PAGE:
U.S. consumer spending rose modestly in April while incomes grew more slowly and inflation pressures eased, according to Commerce Department data published on Friday.
Spending climbed 0.3 percent, in line with forecasts in a Reuters poll and following a downwardly revised 0.2 percent gain for March.
Incomes increased just 0.2 percent, half of March's pace and weaker than analyst estimates.
At the same, the Federal Reserve's preferred measure of inflation remained comfortably within the central bank's 2 percent target, at 1.9 percent.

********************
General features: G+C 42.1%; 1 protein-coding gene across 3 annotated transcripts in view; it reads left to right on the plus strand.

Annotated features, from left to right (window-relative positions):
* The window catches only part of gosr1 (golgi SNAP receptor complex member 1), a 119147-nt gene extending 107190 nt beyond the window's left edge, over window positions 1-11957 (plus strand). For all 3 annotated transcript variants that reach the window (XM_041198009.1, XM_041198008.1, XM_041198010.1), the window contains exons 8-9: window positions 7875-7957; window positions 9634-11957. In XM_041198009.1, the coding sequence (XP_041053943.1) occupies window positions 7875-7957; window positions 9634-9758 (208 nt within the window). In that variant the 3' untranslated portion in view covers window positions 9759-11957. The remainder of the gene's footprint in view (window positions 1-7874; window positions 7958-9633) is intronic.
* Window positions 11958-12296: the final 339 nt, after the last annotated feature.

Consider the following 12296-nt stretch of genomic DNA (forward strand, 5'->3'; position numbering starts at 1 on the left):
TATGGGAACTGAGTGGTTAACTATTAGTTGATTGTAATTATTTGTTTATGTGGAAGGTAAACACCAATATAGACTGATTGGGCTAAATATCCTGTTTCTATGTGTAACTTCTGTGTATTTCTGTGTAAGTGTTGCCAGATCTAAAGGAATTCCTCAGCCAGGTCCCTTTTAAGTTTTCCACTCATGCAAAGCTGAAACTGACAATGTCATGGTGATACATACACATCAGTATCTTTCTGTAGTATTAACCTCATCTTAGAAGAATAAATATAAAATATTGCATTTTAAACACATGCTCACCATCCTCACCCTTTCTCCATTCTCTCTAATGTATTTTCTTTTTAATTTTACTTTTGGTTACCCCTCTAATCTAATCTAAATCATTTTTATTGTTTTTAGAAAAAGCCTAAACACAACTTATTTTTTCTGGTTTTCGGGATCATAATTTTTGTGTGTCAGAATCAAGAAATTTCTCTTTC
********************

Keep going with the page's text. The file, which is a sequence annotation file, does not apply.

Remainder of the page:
U.S. gross domestic product expanded just 1.9 percent in the first quarter, following downward revisions to an initial estimate this week. The softness raised new concerns about the economy's vigor as worries about a Europe-led slowdown persist.
Americans continued tapping into their savings to sustain their spending. The savings rate continued a recent downward trajectory, dipping to 3.4 percent in April from as high as 5 percent last summer.
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